March 7, 2016

Can griping be godly? The seditious sin of grumbling pt 3

by Clint Archer

griping monkUpon Gino’s acceptance into a monastic order which emphasizes silence he is told that he will be allowed to speak only two words to the abbot every ten years. On his first night he finds that a rat has invaded his mattress and most of the stuffing is gone. He can barely sleep on the thin mattress. Being very dedicated, he endures the situation for a decade. When finally in front of the abbot, Gino cautiously offers, “Mattress thin.”

Presently workers arrive with a brand new mattress. However, upon their departure Gino discovers that they’ve accidentally broken his window. Icy winds blow all winter and torrential rains flow all summer.

Ten years later Gino despondently reports: “Window broken.” The window is immediately repaired to Gino’s delight, as he anticipates his first night of cozy sleep in two decades.

However, climbing into bed he realizes that the workmen have accidentally broken the leg of his bed. The bed is tilted at a crazy angle and all night he finds himself sliding down. Ten more years pass slowly. Finally, Gino finds himself before the abbot again and declares: “I quit!” The head monk snaps back, “Good riddance! Since you arrived you’ve done nothing but complain!”

After pondering my previous two posts in this mini-series (here and here) on complaining some of you are probably feeling a bit like Gino—that if you say two wrong words, you’ll be branded a complainer. I hope to offer some relief.

Phil 2:14-15Do all things without grumbling or disputing, that you may be blameless and innocent, children of God without blemish in the midst of a crooked and twisted generation, among whom you shine as lights in the in soup

E.g. There is a fly in your soup. You want something done about that, but you now know that griping is never godly. So, do you…

a) yell at the waiter?

b) rant to your spouse about how standards are slipping?

c) get your Facebook friends to boycott the restaurant?

d) pray for death like Jonah did?

e) just suck it up— suck up the soup, suck up the fly, and say a prayer of thanks when you’re done?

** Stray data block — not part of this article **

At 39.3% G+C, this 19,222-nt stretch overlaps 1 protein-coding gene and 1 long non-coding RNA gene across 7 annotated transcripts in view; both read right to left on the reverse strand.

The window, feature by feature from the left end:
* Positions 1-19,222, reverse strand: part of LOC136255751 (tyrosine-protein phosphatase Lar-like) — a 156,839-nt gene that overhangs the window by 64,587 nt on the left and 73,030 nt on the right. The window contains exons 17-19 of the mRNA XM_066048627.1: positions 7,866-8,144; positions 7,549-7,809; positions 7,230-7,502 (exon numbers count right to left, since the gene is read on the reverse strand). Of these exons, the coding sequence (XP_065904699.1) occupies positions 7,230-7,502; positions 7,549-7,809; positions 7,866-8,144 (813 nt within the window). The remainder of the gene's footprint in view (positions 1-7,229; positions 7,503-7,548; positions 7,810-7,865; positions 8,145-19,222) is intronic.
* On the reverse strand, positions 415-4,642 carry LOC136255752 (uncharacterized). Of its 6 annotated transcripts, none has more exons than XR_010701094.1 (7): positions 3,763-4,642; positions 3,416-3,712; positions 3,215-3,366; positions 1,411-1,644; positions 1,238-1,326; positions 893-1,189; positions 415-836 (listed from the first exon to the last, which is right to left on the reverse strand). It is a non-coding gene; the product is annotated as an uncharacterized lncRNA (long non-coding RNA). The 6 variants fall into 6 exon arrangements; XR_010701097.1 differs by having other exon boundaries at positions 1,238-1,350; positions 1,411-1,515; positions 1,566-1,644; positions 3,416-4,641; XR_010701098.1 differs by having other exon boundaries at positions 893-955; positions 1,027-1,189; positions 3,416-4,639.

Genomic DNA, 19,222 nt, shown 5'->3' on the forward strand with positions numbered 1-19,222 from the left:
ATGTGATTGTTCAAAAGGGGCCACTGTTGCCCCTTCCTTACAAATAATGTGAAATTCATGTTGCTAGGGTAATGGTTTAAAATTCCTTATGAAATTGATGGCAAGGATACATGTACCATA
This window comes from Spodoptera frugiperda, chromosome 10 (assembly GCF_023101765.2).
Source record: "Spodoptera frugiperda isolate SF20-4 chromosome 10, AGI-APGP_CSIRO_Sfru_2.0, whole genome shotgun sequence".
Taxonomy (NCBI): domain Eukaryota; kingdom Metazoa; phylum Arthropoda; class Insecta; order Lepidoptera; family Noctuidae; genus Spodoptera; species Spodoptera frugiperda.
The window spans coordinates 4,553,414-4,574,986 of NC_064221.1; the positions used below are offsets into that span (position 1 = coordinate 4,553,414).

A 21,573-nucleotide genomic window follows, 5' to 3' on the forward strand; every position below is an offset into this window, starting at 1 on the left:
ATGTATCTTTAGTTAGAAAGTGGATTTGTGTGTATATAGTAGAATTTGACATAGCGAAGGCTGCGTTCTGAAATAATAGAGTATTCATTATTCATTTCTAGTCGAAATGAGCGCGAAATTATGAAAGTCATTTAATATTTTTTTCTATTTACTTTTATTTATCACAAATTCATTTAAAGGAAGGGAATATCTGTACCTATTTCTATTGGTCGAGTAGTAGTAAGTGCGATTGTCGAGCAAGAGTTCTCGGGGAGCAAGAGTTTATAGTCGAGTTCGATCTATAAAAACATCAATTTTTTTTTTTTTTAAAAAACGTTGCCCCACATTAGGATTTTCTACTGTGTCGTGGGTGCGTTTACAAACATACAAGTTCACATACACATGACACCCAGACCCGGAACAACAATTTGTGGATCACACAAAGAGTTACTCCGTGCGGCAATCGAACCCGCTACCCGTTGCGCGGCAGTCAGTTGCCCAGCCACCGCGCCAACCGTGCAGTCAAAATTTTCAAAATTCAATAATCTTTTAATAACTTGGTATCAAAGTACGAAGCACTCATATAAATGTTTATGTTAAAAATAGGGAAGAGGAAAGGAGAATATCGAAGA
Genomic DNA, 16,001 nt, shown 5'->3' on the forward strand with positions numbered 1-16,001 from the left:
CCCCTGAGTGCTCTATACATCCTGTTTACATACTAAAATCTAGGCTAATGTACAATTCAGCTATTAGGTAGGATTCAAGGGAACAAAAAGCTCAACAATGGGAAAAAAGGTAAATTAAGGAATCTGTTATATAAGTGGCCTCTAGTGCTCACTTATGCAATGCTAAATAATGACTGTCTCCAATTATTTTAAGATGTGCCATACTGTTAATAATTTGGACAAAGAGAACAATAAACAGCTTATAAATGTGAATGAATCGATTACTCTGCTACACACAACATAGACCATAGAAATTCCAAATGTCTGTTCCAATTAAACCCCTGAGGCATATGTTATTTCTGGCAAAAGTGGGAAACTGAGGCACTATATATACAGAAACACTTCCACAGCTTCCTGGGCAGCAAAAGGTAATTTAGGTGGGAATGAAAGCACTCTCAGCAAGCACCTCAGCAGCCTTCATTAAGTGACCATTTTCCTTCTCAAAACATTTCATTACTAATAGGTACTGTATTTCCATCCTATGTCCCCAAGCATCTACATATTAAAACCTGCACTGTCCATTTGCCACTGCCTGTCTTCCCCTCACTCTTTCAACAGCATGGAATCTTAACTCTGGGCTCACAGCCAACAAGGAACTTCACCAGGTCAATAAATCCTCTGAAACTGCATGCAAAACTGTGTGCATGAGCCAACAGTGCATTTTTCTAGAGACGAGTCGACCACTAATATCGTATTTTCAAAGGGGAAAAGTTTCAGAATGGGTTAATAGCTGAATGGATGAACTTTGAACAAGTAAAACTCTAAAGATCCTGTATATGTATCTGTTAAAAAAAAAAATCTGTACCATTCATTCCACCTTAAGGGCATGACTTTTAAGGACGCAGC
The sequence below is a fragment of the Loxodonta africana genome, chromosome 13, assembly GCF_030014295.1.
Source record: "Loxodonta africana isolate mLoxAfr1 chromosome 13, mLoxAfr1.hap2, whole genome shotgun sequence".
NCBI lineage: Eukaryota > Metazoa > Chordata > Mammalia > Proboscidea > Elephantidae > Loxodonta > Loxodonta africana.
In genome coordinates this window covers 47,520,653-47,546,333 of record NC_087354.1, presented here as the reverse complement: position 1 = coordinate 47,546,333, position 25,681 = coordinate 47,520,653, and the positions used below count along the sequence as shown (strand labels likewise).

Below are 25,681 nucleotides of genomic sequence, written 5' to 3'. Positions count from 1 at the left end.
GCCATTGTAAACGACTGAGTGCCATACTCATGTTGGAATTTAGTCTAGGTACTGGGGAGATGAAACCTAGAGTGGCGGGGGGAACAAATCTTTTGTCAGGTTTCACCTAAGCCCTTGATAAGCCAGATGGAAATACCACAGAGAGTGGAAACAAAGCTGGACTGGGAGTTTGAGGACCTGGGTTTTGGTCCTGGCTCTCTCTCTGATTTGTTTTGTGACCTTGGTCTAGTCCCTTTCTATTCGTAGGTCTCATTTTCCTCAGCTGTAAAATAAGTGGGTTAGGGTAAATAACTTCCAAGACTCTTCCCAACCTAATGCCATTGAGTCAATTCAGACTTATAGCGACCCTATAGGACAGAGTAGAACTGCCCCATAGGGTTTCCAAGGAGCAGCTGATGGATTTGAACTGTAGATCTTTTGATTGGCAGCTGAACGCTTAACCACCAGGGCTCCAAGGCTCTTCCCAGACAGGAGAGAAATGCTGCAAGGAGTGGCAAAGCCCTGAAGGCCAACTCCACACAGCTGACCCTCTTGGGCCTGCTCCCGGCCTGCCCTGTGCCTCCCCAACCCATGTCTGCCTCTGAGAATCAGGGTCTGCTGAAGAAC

f) none of the above?

Are Christians just always supposed to suck it up? No. You can respond without sinful grumbling and disputing, just bear these five principles in mind:

1) Do unto others…

Matt 7:12 “Whatever you wish that others would do to you, do also to them, for this is the Law and the Prophets.”

If you were the waiter who wants a tip you would not want your customer to leave the soup and then just not leave a tip and never return to the restaurant. No, you’d want them to report the situation without making a scene or blaming you. And then respond well when you do something about it.

So do that.

As Christians we want to be part of the solution in a sin-cursed world and make things better. So let’s do that. Lodge a complaint, write a letter, have a conversation, you may even protest within the bounds of what the government allows.

2) Respect the authority God has placed in your life with the tone and manner of address.

Rom 13:2 & 7 “Therefore whoever resists the authorities resists what God has appointed… Pay to all what is due to them… respect to whom respect is due, honor to whom honor is due.”

While the waiter isn’t in authority over you, the government, your church leadership, your husband, your parents, your boss are. There are a myriad opportunities to give feedback to those in authority and you need to do so respectfully, using legitimate channels that have been provided.

Jesus responded respectfully to Pilate because he understood Pilate was God’s authority over him at his trial. John 19:11 Jesus answered him, “You would have no authority over me at all unless it had been given you from above. Therefore he who delivered me over to you has the greater sin.

That is remarkably gracious considering the guy was about to sentence Jesus to death.

Even when those in authority over us are wrong, we still acknowledge God’s authority through them.

3) Acknowledge God’s sovereignty in the situation.

Rom 9:20 “But who are you, O man, to answer back to God? Will what is molded say to its molder, ‘Why have you made me like this?‘”

God is in control of all things, so maybe God allowed this trial in your life for a reason that has more to do with making you like Jesus than making you comfortable.

Do you think Jesus liked being betrayed by a friend? No, but he didn’t post a vitriolic rant about Judas on Twitter. He understood this was part of God’s plan.

4) Offer a solution if you have one.

I love what the young Daniel did when he didn’t want to eat Babylonian food.

Dan 1:8, 12, 13 “… Therefore he asked the chief of the eunuchs to allow him not to defile himself. …“Test your servants for ten days; let us be given vegetables to eat and water to drink. Then let our appearance and the appearance of the youths who eat the king’s food be observed by you, and deal with your servants according to what you see.”

This is brilliant. Daniel didn’t kvetch, “I’m Jewish and I don’t eat Babylonian B-B-Q, so get me some veggies.” He proposed a win-win solution.

5) Be ready to respond in a godly way if your supplication is denied or ignored.

Remember how Paul responded when God would not remove the thorn in his flesh?

2 Cor 12:9 “Therefore I will boast all the more gladly of my weaknesses, so that the power of Christ may rest upon me.”

If you keep these principles in mind, you can be part of the solution without spreading the contagion of complaining.

Clint Archer

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Clint has been the pastor of Hillcrest Baptist Church since 2005. He lives in Durban, South Africa with his wife and four kids.